In its October 2021 application to the Federal Energy Regulatory Commission (FERC), seeking a certificate of public convenience and necessity for the GTN Xpress project, TC Energy claims that “increased market demand driven by residential, commercial, and industrial customers in the Pacific Northwest” justifies aged GTN pipeline expansion, and that “the benefits of GTN’s proposed project far outweigh its potential adverse impacts” [6].  These plans prompted FERC to prepare a draft, federal, environmental impact statement (EIS) currently undergoing public scrutiny and input [7-9].  Although TC Energy has urged FERC to approve the project with a final EIS by October 14, 2022, and to authorize it by the 90-day federal deadline of January 12, 2023, company and agency staff must first prove to the commission that Americans, not just Idahoans and Northwesterners, need this pipeline expansion, and that GTN Xpress would benefit public interests.  As FERC called for draft EIS scoping comments on the project in February 2022, it also updated its policies guiding decisions on natural gas projects, allowing the agency to more thoroughly consider a proposal’s contributions to climate change and potential impacts on landowners and environmental justice [10]. Continue reading

Support WIRT Crowdfunding for PRDC!

Featured


Protect Palouse Prairie WetlandsProtect Palouse Prairie Wetlands from Highway Expansion

For the fourth time in 20 years, the Paradise Ridge Defense Coalition (PRDC) is challenging the Idaho Transportation Department (ITD) and now also the U.S. Army Corps of Engineers (Corps), in an ongoing citizen attempt to force selection of the least environmentally disruptive, central C-3 route for proposed U.S. Highway 95 realignment south of Moscow, Idaho.  PRDC filed a legal complaint in the U.S. District Court of Idaho on March 22, 2022, against the Thorn Creek Road to Moscow highway project.  This ITD scheme plans to reroute and expand to four lanes a six-mile segment of Highway 95, along the easternmost E-2 alternative route highest on Paradise Ridge.  The E-2 alignment would significantly impact some of the few remaining tracts of native Palouse Prairie and several critical wetlands.

PRDC disputes ITD’s assessment that the E-2 route would not destroy essential wetlands larger than the half-acre threshold of the Clean Water Act.  Smaller wetland sizes along E-2 would allow the project to proceed under a “nationwide” permit, with fewer restrictions and no further public input, while wetlands larger than a half-acre require the Corps to issue a more rigorous “individual” permit.  If PRDC can prove that some wetlands along the E-2 route each surpass a half-acre in size, ITD may be forced to stop commenced construction, re-apply to the Corps for an individual permit, and defend its preferred E-2 alternative as the “least environmentally damaging, practicable alternative” (LEDPA), which it is not.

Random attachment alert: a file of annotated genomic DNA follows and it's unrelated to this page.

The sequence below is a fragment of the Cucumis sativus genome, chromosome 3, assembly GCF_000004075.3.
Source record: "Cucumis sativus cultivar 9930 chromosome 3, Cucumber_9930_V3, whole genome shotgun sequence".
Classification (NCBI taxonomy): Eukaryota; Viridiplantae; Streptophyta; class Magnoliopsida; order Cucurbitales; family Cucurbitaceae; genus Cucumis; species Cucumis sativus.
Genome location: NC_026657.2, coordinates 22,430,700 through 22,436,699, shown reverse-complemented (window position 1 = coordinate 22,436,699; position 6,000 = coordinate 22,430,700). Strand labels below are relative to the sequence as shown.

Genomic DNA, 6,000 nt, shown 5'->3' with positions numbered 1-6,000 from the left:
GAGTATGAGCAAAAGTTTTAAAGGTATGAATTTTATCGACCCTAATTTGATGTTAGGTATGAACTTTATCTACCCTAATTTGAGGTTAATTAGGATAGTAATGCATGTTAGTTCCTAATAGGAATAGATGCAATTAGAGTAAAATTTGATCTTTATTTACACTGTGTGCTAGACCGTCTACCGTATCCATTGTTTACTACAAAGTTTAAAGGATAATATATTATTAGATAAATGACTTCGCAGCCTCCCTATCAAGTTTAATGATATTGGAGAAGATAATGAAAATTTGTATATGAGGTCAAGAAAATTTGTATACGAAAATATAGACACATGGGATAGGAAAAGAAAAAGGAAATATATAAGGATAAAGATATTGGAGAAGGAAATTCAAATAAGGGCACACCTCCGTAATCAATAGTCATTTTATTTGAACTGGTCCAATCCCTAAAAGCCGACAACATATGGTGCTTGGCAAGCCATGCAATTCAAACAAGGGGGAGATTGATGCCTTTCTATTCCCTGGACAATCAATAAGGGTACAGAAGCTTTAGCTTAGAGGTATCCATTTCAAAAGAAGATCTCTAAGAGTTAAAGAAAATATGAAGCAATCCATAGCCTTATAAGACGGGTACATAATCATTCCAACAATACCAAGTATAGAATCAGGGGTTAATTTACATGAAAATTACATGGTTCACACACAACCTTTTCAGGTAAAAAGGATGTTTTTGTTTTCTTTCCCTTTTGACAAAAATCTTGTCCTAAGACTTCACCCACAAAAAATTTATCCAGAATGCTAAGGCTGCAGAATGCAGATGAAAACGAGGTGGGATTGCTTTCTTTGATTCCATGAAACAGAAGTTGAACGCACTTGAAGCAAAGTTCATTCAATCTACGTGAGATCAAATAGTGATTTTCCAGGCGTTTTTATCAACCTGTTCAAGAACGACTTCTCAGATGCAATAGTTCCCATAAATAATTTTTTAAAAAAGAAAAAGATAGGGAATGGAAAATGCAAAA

After negotiations among opposing attorneys, the federal court let PRDC bring two wetlands scientists and a licensed surveyor into the E-2 right-of-way.  These experts found more than a half-acre of wetlands near the southern end of the project.  Subsequently, the ITD wetlands consultant sent back to the contested site confirmed the prior ITD determination.  Now, the Corps intends to study the area and decide whether the assessments of ITD, PRDC, or neither are correct.

On July 27, Wild Idaho Rising Tide (WIRT), a member organization of the PRDC coalition, launched a crowdfunding site for PRDC, to help cover the work of attorneys and experts that could cost up to $20,000, during this expensive phase of current litigation.  To win this federal case and protect native Palouse Prairie on Paradise Ridge from Highway 95 expansion, PRDC and WIRT are relying on contributions from concerned citizens and the regional community.

Please support these earnest efforts by generously donating soon toward the $4,000 target of this publicly transparent crowdfunding campaign on the GiveButter platform, or by mailing a check to PRDC.  You can further assist WIRT and PRDC reaching this goal by posting this crowdfunding page and PRDC website and facebook page updates to social media, sharing issue information and articles with your friends and family, and encouraging participation in giving to PRDC.  Thanks in advance for your gracious contributions!

Protect Palouse Prairie Wetlands from Highway Expansion

Paradise Ridge Defense Coalition website

Paradise Ridge Defense Coalition facebook page

P.O. Box 8804, Moscow, ID 83843

Sixth Kalispel Remember the Water Canoe Journey